This paper examines the effect of being trusted (i.e., trustee’s, not trustor’s perspective) on individual task- and proactive performance. In particular, we develop a theory of trust networks, which refers to the whole sum of trust relationships around an individual (trustee). Beyond dyadic-level trust relationships, we shed a new light on individuals’ centrality in two dimensions of trust networks, cognitive-trust centrality (CT) and affective-trust centrality (AT), and examine the joint effects of the two types of trust centrality on employee performance. Drawing on social network theory and conservation of resources (COR) theory, we argue that a central position in trust networks is a double-edged sword for individual performance. Using two-wave survey data from 122 employees in Korea, we found the differential positive effects of trust centrality, which means that different performances require different trusts. Further, we also found the joint effects of two trust relationships. Specifically, individual performance is higher when two types of trust centrality are incongruent (high CT-low AT or low CT-high AT) than when two types of trust centrality are congruent (high CT-high AT or low CT-low AT). We discuss the theoretical and practical implications of these findings.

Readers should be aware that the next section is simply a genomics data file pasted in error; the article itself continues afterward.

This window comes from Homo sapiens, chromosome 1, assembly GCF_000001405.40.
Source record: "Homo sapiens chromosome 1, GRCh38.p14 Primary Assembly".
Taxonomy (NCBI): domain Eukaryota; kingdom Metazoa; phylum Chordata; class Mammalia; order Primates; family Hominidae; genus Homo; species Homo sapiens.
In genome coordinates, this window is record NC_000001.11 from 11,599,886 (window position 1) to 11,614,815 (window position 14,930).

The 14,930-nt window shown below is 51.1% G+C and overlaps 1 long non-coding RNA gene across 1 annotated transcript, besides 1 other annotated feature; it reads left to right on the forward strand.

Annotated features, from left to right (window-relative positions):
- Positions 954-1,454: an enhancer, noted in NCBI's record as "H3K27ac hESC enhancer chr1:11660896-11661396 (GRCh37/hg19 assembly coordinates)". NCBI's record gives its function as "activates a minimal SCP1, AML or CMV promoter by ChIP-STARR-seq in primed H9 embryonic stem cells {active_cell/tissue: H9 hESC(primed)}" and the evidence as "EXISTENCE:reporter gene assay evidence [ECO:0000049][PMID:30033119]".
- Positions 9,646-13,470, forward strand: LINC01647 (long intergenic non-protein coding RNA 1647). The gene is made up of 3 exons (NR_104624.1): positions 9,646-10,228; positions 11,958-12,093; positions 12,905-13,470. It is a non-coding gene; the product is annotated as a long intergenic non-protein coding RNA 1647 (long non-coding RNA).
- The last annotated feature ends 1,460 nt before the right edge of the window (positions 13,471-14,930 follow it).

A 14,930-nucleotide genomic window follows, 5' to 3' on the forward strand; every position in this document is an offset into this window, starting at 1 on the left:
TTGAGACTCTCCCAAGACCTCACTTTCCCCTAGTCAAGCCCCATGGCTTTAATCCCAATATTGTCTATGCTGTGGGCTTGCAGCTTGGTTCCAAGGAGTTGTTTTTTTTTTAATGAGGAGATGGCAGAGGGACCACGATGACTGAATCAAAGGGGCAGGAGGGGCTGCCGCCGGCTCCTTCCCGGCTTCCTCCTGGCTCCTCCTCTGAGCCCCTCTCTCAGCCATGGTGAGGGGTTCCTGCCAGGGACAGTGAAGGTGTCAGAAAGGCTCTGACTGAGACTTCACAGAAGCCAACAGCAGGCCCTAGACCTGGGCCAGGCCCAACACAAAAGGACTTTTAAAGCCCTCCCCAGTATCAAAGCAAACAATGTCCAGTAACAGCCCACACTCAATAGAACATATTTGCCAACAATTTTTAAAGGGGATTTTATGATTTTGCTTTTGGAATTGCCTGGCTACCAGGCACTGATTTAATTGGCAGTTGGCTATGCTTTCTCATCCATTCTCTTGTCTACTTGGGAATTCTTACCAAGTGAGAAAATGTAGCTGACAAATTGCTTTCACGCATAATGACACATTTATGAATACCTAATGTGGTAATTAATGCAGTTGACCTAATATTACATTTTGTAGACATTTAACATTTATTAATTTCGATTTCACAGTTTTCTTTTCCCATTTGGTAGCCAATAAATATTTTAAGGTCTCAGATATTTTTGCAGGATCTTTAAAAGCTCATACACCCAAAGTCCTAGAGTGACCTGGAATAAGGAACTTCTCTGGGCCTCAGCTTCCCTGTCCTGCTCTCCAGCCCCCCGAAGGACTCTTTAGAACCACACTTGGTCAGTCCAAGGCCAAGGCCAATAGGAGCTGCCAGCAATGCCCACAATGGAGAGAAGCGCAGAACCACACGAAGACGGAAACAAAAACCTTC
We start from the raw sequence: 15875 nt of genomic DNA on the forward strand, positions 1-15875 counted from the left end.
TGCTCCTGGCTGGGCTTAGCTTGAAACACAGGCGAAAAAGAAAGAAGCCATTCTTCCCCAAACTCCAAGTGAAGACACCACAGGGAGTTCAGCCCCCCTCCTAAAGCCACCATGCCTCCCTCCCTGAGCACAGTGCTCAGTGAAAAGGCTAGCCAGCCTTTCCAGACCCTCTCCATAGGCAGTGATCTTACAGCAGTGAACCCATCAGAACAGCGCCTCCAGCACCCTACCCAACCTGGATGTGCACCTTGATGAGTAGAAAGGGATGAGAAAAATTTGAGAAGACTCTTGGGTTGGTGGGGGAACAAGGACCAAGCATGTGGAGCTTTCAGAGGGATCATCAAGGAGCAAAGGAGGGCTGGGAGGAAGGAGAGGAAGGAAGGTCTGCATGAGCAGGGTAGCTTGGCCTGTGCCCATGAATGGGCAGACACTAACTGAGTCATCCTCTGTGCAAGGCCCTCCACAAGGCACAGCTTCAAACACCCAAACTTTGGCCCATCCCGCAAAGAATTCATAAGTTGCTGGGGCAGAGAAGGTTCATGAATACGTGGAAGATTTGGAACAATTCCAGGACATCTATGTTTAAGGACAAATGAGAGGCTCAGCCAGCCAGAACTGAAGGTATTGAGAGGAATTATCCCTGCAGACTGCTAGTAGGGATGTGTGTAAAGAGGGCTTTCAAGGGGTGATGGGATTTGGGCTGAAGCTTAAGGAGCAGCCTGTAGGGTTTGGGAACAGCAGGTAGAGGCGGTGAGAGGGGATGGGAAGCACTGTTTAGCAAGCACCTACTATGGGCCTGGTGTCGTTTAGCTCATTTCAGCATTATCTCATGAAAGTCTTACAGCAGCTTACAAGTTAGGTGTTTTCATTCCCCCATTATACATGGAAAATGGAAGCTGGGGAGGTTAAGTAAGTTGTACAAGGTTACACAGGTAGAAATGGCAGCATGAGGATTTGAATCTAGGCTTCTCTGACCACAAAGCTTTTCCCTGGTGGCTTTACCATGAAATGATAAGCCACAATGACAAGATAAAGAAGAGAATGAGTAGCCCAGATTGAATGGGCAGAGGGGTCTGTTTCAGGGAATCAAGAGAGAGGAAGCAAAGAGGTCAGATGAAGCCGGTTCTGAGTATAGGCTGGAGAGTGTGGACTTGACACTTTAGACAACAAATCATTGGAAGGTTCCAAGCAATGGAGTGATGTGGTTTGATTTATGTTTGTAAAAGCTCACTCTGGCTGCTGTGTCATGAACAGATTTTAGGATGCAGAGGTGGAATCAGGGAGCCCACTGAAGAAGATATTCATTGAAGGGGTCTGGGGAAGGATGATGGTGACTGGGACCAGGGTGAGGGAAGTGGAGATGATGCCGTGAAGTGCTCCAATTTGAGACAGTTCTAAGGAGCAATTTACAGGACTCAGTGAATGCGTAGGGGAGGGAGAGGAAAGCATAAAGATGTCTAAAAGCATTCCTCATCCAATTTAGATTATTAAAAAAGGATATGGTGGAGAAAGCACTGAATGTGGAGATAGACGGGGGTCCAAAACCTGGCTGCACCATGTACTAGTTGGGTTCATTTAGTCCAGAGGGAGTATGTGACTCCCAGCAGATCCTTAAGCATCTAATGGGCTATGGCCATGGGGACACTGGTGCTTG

|Original language||American English|
|State||Published - 11 Aug 2020|
|Event||Academy of Management (AOM) Annual Meeting - , United States|
Duration: 7 Aug 2020 → 11 Aug 2020
|Conference||Academy of Management (AOM) Annual Meeting|
|Period||7/08/20 → 11/08/20|